Although it was a short weekend and we only saw fraction of what Paris has to offer, I was incredibly happy with my first time in France’s capital. Being able to show Carley and Jason around the city and giving them history lessons, without ever having been to the city myself, was truly a great feeling. It really confirmed all the work that I had done up to this point in my French studies. I know that I will be back to Paris very soon (Hi Carol and Caroline), and I am exited to explore different parts of the city during my next visit.

À bientôt!

-Sean

Leçon du jour: « Ajoutez deux lettres à Paris : c’est le paradis »- Jules Renard

Add two (three) letters to Paris, and its Paradise

Photos from Week 16

First stop on our tour of Paris!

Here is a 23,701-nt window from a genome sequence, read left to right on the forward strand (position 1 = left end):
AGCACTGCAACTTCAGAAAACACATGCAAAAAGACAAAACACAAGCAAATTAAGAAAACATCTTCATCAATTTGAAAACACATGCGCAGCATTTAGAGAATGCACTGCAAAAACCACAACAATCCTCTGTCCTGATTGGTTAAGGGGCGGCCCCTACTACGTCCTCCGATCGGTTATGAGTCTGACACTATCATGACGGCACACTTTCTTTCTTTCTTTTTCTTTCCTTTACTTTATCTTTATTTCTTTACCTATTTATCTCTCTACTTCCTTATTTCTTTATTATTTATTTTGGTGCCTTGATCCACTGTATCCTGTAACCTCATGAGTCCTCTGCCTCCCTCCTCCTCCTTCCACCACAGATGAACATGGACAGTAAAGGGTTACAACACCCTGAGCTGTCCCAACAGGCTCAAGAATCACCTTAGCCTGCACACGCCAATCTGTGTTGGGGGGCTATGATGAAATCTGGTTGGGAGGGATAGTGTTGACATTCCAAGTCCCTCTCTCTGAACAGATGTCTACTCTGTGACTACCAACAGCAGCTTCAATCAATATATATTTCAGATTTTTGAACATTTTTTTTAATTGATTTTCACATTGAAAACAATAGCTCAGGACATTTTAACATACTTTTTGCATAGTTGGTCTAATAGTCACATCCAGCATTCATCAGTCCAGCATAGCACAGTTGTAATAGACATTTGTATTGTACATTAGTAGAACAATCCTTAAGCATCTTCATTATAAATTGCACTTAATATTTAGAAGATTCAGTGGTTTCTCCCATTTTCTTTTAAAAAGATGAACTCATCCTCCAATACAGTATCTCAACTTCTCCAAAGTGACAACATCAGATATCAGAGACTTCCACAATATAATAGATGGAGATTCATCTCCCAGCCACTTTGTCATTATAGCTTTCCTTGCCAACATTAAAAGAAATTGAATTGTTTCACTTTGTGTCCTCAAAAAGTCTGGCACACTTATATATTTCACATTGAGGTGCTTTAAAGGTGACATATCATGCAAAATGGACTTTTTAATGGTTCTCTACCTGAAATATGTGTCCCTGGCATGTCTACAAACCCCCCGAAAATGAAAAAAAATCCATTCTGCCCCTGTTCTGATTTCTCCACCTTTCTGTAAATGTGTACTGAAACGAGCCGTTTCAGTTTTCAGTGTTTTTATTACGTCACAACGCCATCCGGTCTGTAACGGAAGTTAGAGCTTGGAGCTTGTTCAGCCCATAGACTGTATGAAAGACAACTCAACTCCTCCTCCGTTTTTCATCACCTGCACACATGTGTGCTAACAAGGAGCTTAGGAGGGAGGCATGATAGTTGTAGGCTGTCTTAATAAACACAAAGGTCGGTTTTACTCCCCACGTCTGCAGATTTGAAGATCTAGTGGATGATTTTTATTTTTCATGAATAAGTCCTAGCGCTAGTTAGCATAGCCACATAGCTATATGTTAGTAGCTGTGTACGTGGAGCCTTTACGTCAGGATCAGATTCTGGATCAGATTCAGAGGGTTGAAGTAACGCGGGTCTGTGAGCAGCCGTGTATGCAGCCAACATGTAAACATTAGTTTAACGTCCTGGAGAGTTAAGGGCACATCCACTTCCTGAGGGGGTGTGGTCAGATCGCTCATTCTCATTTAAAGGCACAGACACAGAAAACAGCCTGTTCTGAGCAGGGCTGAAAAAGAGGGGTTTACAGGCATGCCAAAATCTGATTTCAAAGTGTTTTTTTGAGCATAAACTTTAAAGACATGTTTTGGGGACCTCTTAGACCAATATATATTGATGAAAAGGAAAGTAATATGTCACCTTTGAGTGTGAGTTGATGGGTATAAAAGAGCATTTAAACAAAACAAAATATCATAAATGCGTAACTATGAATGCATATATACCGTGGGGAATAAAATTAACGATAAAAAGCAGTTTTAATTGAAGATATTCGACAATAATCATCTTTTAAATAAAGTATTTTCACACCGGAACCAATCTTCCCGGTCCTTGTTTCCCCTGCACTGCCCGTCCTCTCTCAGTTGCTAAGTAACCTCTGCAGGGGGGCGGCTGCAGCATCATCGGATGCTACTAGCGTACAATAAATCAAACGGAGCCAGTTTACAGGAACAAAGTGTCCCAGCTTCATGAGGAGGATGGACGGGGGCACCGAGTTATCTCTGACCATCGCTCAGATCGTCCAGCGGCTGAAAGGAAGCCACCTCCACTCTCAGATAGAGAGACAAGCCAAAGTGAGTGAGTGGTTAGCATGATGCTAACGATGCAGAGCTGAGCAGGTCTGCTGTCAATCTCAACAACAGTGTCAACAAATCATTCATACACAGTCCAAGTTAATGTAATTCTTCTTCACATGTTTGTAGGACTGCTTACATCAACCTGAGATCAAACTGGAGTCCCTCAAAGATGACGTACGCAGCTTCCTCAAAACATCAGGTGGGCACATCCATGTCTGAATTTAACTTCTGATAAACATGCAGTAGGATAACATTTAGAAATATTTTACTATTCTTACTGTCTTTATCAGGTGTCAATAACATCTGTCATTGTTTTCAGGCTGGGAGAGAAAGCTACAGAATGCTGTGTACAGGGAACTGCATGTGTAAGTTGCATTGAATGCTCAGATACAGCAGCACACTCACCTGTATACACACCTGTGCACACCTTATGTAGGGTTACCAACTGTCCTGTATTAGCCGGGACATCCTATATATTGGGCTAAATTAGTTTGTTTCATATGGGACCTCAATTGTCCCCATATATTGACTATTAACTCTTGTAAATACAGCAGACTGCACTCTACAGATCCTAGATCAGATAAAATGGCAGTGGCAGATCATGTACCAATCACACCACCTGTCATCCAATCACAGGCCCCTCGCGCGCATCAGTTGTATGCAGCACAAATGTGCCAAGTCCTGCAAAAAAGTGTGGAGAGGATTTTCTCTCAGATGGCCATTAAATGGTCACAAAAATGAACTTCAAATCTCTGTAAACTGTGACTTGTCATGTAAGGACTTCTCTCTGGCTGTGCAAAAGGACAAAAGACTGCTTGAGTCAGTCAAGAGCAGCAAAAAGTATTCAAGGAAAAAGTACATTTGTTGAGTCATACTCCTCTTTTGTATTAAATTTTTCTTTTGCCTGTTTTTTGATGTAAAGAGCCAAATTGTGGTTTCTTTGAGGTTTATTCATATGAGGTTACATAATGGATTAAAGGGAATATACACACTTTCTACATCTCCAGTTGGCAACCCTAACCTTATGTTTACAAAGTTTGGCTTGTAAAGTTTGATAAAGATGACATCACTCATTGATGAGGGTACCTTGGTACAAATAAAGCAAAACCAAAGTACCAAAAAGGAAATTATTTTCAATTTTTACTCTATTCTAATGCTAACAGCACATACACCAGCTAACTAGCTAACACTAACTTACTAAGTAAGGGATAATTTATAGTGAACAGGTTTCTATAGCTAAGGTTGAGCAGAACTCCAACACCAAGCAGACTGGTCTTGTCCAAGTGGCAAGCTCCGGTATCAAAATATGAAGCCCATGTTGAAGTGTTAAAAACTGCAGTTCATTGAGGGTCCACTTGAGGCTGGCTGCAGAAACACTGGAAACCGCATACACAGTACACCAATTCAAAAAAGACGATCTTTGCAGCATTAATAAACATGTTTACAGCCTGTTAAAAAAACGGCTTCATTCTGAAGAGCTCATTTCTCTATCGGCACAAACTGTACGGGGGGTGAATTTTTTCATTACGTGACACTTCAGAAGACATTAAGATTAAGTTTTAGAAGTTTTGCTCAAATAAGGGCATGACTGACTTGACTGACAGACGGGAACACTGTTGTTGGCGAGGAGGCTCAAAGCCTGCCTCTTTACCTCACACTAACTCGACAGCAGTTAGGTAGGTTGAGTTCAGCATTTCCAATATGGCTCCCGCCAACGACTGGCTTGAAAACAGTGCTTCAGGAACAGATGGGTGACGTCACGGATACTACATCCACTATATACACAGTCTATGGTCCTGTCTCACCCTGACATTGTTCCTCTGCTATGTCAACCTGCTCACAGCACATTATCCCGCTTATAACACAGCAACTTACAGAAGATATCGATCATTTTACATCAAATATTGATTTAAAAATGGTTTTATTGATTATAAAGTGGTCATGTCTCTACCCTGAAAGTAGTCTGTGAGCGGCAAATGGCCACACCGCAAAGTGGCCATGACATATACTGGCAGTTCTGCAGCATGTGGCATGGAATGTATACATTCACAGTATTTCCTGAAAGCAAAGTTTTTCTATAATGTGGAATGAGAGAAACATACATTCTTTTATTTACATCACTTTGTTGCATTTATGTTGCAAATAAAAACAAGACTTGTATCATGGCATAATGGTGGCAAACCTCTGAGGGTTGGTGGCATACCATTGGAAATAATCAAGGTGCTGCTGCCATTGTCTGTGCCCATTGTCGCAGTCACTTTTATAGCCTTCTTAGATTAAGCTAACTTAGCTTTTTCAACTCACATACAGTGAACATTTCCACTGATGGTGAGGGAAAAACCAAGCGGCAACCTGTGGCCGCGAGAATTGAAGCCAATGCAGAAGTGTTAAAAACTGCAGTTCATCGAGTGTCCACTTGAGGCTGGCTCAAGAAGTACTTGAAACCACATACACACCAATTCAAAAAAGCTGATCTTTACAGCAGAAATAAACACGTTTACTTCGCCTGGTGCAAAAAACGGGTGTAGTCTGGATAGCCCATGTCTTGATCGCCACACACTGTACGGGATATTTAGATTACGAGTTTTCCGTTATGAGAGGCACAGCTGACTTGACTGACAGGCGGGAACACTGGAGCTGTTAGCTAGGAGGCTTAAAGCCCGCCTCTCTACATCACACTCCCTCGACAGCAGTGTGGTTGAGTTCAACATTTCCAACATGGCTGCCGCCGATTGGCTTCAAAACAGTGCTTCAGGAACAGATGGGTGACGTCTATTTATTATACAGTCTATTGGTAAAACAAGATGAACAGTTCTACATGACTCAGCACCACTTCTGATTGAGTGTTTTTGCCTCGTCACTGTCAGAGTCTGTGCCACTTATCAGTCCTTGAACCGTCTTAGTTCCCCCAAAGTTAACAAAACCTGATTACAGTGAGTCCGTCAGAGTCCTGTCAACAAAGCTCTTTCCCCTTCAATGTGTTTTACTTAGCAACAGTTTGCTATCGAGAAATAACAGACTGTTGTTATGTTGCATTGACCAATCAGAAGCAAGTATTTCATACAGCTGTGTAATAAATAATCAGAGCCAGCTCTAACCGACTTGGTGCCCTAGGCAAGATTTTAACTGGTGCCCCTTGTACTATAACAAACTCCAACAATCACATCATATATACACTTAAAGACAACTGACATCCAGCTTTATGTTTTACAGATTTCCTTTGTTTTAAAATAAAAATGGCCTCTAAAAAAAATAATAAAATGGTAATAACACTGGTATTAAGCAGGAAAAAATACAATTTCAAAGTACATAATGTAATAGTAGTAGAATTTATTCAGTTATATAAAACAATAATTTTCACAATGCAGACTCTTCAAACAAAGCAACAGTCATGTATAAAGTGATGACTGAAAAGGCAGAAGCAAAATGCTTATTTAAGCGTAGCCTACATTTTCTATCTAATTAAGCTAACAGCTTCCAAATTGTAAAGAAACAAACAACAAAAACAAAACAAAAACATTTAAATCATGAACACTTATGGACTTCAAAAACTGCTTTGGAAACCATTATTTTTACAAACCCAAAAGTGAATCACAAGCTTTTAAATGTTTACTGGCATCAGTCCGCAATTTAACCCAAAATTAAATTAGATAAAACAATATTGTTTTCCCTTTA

The Seine, the famous river that runs through Paris

Wherever you are in the city, seeing a glimpse of the Eiffel Tower is magical

Memorial of the late Princess Diana RIP

Carley and I shortly after crying tears of JOY from seeing la tour Eiffel

Selfie King Jason??

Early morning boulangerie stops w the bestie!

The Louvre

“Monsieur! Levez-vous si vous plaît!!” – the security guard yelling at me to stop imitating a Beyonce music video

The Wedding at Cana

Us and Mona

Me absorbing all the culture of Paris

Yet another leg kick flic

Can you hear the bells?

Carley, Jason, and their AMAZING Parisian tourguide

Photos from Weeks 13, 14, 15

Some of my students at Collège Saint Joseph Middle School

Another class

Tried to get a picture of the theater before watching a ballet

Me, thinking of a scheme to become Duc de Bourgogne